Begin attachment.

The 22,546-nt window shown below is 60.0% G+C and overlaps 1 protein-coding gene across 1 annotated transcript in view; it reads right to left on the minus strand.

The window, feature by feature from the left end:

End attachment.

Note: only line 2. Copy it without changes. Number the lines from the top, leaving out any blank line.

The window, feature by feature from the left end: